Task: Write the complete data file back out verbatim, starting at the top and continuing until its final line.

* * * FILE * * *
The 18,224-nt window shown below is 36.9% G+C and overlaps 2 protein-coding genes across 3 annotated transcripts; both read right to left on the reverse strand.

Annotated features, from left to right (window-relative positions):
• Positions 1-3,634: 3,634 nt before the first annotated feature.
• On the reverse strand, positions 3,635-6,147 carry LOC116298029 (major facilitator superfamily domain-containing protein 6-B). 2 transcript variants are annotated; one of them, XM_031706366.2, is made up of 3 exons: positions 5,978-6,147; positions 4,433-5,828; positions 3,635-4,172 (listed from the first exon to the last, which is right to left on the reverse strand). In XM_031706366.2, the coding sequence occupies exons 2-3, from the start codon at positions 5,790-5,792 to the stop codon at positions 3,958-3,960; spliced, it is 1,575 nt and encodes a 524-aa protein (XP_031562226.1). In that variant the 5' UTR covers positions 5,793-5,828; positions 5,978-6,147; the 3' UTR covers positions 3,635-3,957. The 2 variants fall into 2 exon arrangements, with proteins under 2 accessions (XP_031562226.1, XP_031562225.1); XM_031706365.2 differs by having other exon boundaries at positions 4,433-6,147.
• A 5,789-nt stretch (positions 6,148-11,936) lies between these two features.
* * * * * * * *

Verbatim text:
The 18,224-nt window shown below is 36.9% G+C and overlaps 2 protein-coding genes across 3 annotated transcripts; both read right to left on the reverse strand.

Annotated features, from left to right (window-relative positions):
• Positions 1-3,634: 3,634 nt before the first annotated feature.
• On the reverse strand, positions 3,635-6,147 carry LOC116298029 (major facilitator superfamily domain-containing protein 6-B). 2 transcript variants are annotated; one of them, XM_031706366.2, is made up of 3 exons: positions 5,978-6,147; positions 4,433-5,828; positions 3,635-4,172 (listed from the first exon to the last, which is right to left on the reverse strand). In XM_031706366.2, the coding sequence occupies exons 2-3, from the start codon at positions 5,790-5,792 to the stop codon at positions 3,958-3,960; spliced, it is 1,575 nt and encodes a 524-aa protein (XP_031562226.1). In that variant the 5' UTR covers positions 5,793-5,828; positions 5,978-6,147; the 3' UTR covers positions 3,635-3,957. The 2 variants fall into 2 exon arrangements, with proteins under 2 accessions (XP_031562226.1, XP_031562225.1); XM_031706365.2 differs by having other exon boundaries at positions 4,433-6,147.
• A 5,789-nt stretch (positions 6,148-11,936) lies between these two features.